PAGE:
We tend to think of interoperability in product terms: Product A from vendor X works or doesn't work with product B from vendor Y. However, a survey conducted by the Storage Networking Industry Association's End User Council (SNIA's EUC) show that interoperability has just as significant a vendor support component.
The SNIA EUC surveyed 400+ storage/IT administrators from a broad spectrum of small/medium/large enterprises, across an equally broad spectrum of industries. The findings have just been released in a report entitled "Storage Interoperability: So what's the problem?"
Those of you in the IT trenches will probably not find it surprising that upgrades to legacy systems are most feared in terms of their nail-biting potential. Rapid nail-biting applies equally to legacy software and firmware upgrades, with "forced upgrades [by a vendor] to maintain support" following closely behind.
You may also nod your head at this one: The three most often cited causes for disruption are misconfiguration, human error, and non-disk related hardware failure. In other words screw-ups-by both the users and vendor support personnel-are just as disruptive as things actually breaking. So what fosters screw-ups? Some EUC members think the underlying complexity of today's storage infrastructure fosters mistakes, miscalculations, and misconfigurations on both sides of the aisle. In other words, if this stuff wasn't so darn complex, it would easier for all of us to support.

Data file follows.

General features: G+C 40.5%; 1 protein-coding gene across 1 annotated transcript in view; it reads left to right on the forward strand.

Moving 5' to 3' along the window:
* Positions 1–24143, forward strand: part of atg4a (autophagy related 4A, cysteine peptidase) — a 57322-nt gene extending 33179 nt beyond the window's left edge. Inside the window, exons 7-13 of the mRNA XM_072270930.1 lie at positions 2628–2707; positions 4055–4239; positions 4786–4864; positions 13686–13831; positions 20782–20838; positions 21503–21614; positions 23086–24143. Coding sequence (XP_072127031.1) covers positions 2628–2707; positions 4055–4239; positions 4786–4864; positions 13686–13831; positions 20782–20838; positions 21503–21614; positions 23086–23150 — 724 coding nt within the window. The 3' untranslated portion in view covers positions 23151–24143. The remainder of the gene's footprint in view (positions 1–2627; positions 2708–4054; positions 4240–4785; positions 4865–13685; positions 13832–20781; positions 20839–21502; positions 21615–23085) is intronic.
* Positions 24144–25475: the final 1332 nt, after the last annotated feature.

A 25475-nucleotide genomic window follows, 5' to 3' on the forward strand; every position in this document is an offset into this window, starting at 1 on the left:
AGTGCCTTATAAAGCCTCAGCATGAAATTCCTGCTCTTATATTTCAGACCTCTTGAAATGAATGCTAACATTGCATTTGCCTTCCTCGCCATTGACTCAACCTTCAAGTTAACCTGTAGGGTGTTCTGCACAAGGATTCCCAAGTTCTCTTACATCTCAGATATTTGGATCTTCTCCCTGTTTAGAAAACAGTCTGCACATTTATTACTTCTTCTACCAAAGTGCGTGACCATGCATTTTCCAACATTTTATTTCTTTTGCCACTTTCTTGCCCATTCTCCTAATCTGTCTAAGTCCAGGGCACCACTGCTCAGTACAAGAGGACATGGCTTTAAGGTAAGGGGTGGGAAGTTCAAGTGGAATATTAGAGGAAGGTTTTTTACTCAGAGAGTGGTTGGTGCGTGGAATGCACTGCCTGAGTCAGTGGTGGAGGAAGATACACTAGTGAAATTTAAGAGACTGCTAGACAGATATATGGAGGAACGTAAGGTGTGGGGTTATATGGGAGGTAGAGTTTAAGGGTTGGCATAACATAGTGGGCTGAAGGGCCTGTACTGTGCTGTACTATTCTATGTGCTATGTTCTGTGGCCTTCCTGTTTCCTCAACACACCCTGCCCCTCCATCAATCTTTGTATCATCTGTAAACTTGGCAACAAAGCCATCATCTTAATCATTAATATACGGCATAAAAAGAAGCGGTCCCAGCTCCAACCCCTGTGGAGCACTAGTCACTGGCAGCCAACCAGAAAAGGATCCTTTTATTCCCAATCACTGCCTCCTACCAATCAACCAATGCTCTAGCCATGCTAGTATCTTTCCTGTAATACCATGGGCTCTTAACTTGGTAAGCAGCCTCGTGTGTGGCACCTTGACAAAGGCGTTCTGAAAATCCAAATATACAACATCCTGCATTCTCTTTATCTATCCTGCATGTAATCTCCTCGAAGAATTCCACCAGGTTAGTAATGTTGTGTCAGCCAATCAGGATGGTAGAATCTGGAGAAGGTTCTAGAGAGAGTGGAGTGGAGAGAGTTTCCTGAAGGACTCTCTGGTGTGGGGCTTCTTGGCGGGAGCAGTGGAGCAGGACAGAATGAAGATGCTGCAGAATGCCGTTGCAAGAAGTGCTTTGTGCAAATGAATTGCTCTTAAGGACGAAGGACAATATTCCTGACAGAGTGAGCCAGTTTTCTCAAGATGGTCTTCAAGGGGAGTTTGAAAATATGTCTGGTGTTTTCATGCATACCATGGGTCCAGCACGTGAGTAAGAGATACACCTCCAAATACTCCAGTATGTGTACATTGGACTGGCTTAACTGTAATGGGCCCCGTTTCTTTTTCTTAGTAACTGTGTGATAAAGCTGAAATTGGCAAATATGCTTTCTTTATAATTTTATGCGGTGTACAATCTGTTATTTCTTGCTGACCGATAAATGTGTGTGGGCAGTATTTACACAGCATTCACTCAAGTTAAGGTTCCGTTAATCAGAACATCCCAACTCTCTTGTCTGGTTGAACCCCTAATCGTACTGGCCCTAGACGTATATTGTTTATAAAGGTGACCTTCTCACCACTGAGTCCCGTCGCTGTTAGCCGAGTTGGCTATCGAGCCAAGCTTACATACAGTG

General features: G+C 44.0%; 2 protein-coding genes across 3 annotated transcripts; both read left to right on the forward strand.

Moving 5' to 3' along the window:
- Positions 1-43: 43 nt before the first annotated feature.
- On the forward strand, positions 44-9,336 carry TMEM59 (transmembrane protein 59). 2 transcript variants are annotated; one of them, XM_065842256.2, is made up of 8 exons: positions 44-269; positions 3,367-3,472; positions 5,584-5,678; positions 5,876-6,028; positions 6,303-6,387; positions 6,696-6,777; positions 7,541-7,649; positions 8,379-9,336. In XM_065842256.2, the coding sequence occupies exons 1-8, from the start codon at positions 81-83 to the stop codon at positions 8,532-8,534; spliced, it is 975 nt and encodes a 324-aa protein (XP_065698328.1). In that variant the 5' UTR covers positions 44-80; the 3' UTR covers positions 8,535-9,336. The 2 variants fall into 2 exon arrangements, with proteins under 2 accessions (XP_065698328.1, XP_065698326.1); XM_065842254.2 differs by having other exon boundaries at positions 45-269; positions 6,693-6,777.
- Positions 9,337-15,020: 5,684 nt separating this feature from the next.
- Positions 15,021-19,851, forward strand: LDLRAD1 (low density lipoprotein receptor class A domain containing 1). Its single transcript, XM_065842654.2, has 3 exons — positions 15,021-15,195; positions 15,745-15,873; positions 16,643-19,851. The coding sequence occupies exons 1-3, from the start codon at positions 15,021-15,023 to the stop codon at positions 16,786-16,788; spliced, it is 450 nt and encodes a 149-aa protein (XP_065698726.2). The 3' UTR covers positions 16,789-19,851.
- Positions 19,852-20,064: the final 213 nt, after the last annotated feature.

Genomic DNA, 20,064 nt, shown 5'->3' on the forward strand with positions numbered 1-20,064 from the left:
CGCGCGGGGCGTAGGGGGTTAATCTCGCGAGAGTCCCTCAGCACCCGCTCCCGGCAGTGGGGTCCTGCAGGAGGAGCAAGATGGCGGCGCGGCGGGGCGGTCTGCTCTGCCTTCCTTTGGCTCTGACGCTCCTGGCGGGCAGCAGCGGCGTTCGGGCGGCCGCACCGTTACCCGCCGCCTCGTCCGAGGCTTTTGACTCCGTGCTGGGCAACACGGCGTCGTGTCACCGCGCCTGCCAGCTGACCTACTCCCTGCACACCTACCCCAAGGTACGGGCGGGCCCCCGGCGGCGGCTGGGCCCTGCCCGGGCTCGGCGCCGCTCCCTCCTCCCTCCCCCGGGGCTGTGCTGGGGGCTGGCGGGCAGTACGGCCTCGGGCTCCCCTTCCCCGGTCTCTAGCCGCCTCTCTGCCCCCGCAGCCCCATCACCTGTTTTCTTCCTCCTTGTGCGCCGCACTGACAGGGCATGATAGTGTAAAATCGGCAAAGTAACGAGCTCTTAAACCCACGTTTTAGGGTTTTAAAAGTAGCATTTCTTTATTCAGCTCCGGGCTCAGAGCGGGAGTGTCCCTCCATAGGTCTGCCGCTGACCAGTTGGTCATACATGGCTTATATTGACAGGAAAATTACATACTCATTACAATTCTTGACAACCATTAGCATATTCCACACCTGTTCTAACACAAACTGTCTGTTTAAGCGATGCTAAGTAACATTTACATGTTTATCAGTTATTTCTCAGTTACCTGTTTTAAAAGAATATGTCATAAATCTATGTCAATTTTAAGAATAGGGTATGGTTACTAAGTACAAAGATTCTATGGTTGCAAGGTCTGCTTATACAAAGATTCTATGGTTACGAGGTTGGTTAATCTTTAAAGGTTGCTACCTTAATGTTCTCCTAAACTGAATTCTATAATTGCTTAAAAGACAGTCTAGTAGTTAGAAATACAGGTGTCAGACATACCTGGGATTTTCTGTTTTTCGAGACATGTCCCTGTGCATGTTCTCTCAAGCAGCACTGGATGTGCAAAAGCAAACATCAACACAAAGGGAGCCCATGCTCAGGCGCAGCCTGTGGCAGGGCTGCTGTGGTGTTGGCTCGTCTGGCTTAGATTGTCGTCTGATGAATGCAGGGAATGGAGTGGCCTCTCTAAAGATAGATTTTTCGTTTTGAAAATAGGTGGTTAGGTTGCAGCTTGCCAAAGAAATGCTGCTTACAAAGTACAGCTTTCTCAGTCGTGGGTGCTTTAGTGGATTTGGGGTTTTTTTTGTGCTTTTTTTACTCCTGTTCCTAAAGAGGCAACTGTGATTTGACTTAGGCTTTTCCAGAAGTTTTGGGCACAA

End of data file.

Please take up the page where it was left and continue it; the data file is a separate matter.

This survey also shows that the hardest storage networking component to get right is storage management software. Perhaps no surprises there either. More than half of the survey respondents report spending between 100-1000 or more hours implementing storage management software, with roughly 15 per cent in the 1000-hours-or-more category. Daunting.
Finally, when asked to rank order a list of ten potential factors that would influence storage/vendor product selection for a product to be integrated with an existing SAN, "support reliability" was numero uno. Sadly, "external analyst evaluations" were also on the list.